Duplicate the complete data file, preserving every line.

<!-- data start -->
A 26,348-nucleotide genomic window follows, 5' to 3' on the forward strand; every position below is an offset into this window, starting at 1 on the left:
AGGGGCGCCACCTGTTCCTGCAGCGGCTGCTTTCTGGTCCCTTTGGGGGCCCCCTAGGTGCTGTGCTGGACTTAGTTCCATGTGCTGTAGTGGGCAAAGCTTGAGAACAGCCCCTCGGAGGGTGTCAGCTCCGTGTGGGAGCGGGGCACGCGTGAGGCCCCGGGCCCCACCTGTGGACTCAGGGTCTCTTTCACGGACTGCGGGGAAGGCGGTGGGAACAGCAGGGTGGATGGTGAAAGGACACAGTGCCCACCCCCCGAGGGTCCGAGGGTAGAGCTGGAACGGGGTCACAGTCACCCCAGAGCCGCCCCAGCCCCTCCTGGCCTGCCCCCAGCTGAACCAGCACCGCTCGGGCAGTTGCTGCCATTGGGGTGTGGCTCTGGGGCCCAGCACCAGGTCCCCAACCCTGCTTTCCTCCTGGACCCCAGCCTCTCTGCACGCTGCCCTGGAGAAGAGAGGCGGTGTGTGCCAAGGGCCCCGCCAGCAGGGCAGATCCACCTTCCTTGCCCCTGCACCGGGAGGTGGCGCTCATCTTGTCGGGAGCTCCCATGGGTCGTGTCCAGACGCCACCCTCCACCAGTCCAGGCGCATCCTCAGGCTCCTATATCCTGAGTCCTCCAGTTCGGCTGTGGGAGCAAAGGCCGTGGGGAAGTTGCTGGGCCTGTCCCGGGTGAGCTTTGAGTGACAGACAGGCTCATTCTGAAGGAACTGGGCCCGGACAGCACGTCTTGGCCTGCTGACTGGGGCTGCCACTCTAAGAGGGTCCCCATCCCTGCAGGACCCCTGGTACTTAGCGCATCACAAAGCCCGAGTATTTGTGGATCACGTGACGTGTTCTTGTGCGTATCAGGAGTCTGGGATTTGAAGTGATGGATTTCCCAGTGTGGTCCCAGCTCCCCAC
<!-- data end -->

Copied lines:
A 26,348-nucleotide genomic window follows, 5' to 3' on the forward strand; every position below is an offset into this window, starting at 1 on the left:
AGGGGCGCCACCTGTTCCTGCAGCGGCTGCTTTCTGGTCCCTTTGGGGGCCCCCTAGGTGCTGTGCTGGACTTAGTTCCATGTGCTGTAGTGGGCAAAGCTTGAGAACAGCCCCTCGGAGGGTGTCAGCTCCGTGTGGGAGCGGGGCACGCGTGAGGCCCCGGGCCCCACCTGTGGACTCAGGGTCTCTTTCACGGACTGCGGGGAAGGCGGTGGGAACAGCAGGGTGGATGGTGAAAGGACACAGTGCCCACCCCCCGAGGGTCCGAGGGTAGAGCTGGAACGGGGTCACAGTCACCCCAGAGCCGCCCCAGCCCCTCCTGGCCTGCCCCCAGCTGAACCAGCACCGCTCGGGCAGTTGCTGCCATTGGGGTGTGGCTCTGGGGCCCAGCACCAGGTCCCCAACCCTGCTTTCCTCCTGGACCCCAGCCTCTCTGCACGCTGCCCTGGAGAAGAGAGGCGGTGTGTGCCAAGGGCCCCGCCAGCAGGGCAGATCCACCTTCCTTGCCCCTGCACCGGGAGGTGGCGCTCATCTTGTCGGGAGCTCCCATGGGTCGTGTCCAGACGCCACCCTCCACCAGTCCAGGCGCATCCTCAGGCTCCTATATCCTGAGTCCTCCAGTTCGGCTGTGGGAGCAAAGGCCGTGGGGAAGTTGCTGGGCCTGTCCCGGGTGAGCTTTGAGTGACAGACAGGCTCATTCTGAAGGAACTGGGCCCGGACAGCACGTCTTGGCCTGCTGACTGGGGCTGCCACTCTAAGAGGGTCCCCATCCCTGCAGGACCCCTGGTACTTAGCGCATCACAAAGCCCGAGTATTTGTGGATCACGTGACGTGTTCTTGTGCGTATCAGGAGTCTGGGATTTGAAGTGATGGATTTCCCAGTGTGGTCCCAGCTCCCCAC